Like Betty Boop, way more people know the image of Wonder Woman than have any real familiarity with the character. For all that Wonder Woman is considered one of the Big 3 iconic DC characters, writers have often been at a loss as to what to do with her. The advent of women’s lib in the 70’s made her an especially troubling figure, given all the bondage fetish stuff in her early stories.
After DC imploded their continuity in Crisis on Infinite Earths in 1985, artist George Perez took over the writing chores on Wonder Woman‘s relaunch, tying Wonder Woman in with the Greek myths that had featured as part of her origin in the same way that Walter Simonson had done with Norse myths on Marvel’s Thor.
In 1992, William Messner-Loebs took over the writing, following a long stint on The Flash that I had really liked. Loebs decided to ground Wonder Woman more in the real world, with a more feminist feel and less emphasis on superpowers and costumes (though he didn’t go so far as to completely take away her powers and costume, turning her into a secret agent as had happened in the 70’s).
Which brings us to Wonder Woman #81, from 1993. Wonder Woman is in the hospital, having been shot in the head by super-fast assassin Mayfly the issue before. The bullets have caused nerve damage, leaving her unable to fly. Diana leaves the hospital with best friend Etta Candy and next door neighbor Donna Milton (secretly an agent of Aries set on destroying her).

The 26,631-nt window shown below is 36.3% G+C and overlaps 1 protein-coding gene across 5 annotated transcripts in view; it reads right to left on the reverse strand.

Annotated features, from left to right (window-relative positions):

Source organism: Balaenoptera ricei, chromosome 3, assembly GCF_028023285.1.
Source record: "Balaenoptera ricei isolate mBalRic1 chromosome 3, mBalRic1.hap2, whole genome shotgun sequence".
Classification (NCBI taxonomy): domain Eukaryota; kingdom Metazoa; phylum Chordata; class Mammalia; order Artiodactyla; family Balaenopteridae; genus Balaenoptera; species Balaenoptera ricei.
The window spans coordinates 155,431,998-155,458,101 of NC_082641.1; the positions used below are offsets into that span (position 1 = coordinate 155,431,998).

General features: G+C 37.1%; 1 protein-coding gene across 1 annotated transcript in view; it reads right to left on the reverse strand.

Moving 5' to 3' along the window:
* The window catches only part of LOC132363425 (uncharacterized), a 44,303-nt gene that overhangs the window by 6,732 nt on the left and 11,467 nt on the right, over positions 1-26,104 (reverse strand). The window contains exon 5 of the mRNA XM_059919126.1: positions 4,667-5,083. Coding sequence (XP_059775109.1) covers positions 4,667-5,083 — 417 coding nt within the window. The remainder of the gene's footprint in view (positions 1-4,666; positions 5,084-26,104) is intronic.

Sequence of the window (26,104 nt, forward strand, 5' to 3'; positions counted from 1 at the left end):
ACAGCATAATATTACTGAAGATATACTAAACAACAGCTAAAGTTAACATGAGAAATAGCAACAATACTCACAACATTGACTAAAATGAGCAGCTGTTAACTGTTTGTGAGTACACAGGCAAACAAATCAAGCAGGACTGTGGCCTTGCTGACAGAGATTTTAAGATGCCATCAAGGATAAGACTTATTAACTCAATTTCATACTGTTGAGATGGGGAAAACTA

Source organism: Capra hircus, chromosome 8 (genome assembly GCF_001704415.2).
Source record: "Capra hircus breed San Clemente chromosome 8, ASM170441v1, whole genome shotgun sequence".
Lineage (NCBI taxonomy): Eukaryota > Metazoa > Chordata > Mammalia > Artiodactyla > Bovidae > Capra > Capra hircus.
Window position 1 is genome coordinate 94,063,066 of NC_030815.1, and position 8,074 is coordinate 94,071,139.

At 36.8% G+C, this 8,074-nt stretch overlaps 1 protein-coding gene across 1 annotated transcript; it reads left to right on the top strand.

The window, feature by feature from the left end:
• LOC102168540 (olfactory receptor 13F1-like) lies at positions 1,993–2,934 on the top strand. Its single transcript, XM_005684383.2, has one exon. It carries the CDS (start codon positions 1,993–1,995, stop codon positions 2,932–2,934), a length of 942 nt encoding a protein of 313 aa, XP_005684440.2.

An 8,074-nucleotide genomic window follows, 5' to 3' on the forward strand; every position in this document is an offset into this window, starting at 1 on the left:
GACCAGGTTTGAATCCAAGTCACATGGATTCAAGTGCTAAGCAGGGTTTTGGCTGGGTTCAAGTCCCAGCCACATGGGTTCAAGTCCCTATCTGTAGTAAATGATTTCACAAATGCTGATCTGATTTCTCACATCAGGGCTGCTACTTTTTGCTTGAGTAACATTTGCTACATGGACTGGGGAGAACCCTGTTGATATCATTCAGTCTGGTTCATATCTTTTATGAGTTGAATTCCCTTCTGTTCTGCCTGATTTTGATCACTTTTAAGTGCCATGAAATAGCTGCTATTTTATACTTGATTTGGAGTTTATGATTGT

Donna takes Diana to Taco Whiz, a fast-food place where Diana is working for minimum wage while she tries to collect back pay from the Justice League. Outside the Taco Whiz, Diana runs into co-worker Hoppy, who has just received the worst news ever–her daughter has been accepted into a ritzy private school, which she can’t afford, especially since her ex has never paid a penny of child support.
Yeah, seriously. Although I wouldn’t blame you for being skeptical. So are these guys.
You see, Hoppy’s ex is working for the Mob. So Wonder Woman convinces the mob boss to pay the child support, and then Donna Milton, evil lawyer, helps Wonder Woman collect her back pay from the Justice League. Everybody’s happy, until Aries sets his master plan into motion. But even the master plan ends up not with a huge mythic battle, but with Diana delivering Donna’s baby while her Sisterhood of the Traveling Lasso saves them from a cave-in.
I liked the art by Lee Moder and Ande Parks and the gorgeous Brian Bolland covers, and Loebs often did interesting things with his characters, but ultimately, the mundane feminist elements and the superheroics felt awkwardly shoehorned into the same story. I gave up reading after a year or so.